The Sweeney

Set for its world premiere in Locarno, this cops-and-robbers remake of a 1970s British TV drama is both flashy and muscular.

Rebooting a much-loved British TV drama from the 1970s, writer-director Nick Love, who has earned a respectable U.K. following with simplistic love letters to macho villainy like The Football Factory, shows himself to be a kind of low-rent Guy Ritchie with The Sweeney, a celebration of lowlife thuggery and vigilante justice.

With Ray Winstone and Homeland star Damian Lewis in the cast and a kinetic visual style that imbues contemporary London with all the glossy swagger of a Michael Mann production, Sweeney feels muscular and dynamic enough to reel in a worldwide action-movie audience. But fans of the original TV series, or simply of quaint notions such as subtlety and wit, are unlikely to be seduced by Love's infantile cops-and-robbers fantasy.

Heading to its world premiere Aug. 1 at the Locarno Film Festival in Switzerland, Love's film is not the first big-screen outing for Sweeney. Spawning two cinematic spinoffs in the late '70s, the original series became a hugely successful milestone in British TV and was the first show to portray policemen as rule-bending antiheroes with a taste for casual brutality, booze and bed-hopping.

As Jack Regan, senior detective at the Flying Squad, a branch of London's Metropolitan Police set up in the 1920s to tackle violent crime, Winstone glowers and growls his way through some excruciatingly bad lines. Playing his streetwise young deputy Carter is Ben Drew (aka rapper Plan B), who wrote and directed the superior London drama Ill Manors this year. Drew is a fine musician and a promising filmmaker, but he looks stiff and muted here, possibly in response to a painfully corny script. At least Lewis brings a dash of delicacy to his supporting role as the squad's long-suffering boss, torn between protecting his loose-cannon lawmen and the bureaucrats who want to shut them down.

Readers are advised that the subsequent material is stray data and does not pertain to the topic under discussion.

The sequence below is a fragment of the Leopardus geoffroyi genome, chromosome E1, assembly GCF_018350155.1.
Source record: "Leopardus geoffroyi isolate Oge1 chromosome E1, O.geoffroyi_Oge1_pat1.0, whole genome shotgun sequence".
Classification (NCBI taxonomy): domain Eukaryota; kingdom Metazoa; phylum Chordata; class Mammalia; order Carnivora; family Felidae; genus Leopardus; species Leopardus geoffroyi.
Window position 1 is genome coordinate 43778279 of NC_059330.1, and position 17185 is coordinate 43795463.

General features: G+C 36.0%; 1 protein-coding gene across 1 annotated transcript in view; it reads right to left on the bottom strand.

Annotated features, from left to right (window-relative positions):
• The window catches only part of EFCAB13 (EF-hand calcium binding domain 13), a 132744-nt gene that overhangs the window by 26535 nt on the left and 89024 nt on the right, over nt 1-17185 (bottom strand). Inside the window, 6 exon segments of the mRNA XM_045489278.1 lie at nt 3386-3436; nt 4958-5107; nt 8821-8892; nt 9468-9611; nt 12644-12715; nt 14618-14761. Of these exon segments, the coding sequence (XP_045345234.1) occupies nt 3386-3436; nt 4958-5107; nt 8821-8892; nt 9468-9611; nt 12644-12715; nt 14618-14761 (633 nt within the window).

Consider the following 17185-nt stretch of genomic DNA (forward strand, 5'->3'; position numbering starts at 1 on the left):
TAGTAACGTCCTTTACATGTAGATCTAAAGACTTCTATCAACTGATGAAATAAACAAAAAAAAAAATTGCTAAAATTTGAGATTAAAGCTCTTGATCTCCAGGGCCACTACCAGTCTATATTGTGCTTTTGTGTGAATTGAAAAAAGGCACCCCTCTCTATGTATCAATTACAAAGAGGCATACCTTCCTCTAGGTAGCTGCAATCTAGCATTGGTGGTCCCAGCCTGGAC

Revolving around a bank heist, a murder in a jewelry shop and a renegade gang of Balkan hit men, Love's remake borrows little from its TV blueprint besides title, names and basic setup. The characters are crudely drawn and the plot generic, but the action scenes have a visceral punch and swagger, especially a fast-moving gun battle around Trafalgar Square.

In the real Metropolitan Police of 2012, Regan's chauvinism and childish antagonism to his superiors would get him sacked within a week. Alas, all the evidence suggests Love expects us to admire him. The female squad members, all mysteriously younger and better-looking than their male colleagues, naturally find Regan and his boorish crew irresistible. Real men, the script suggests, earn respect with their fists.

In this respect, Sweeney owes more to Love's previous films than to its vintage TV predecessor. Perhaps Love's testosterone-fueled exercise in visual razzle-dazzle will help sell him to Hollywood as a maker of shallow but eye-catching crime thrillers in the Tony Scott mold. But on its own merits, Sweeney is as charmless as an angry drunk at a wedding and as subtle as a shotgun blast to the face.

Venue: Locarno Film Festival
Cast: Ray Winstone, Ben Drew, Damian Lewis
Writer-director: Nick Love

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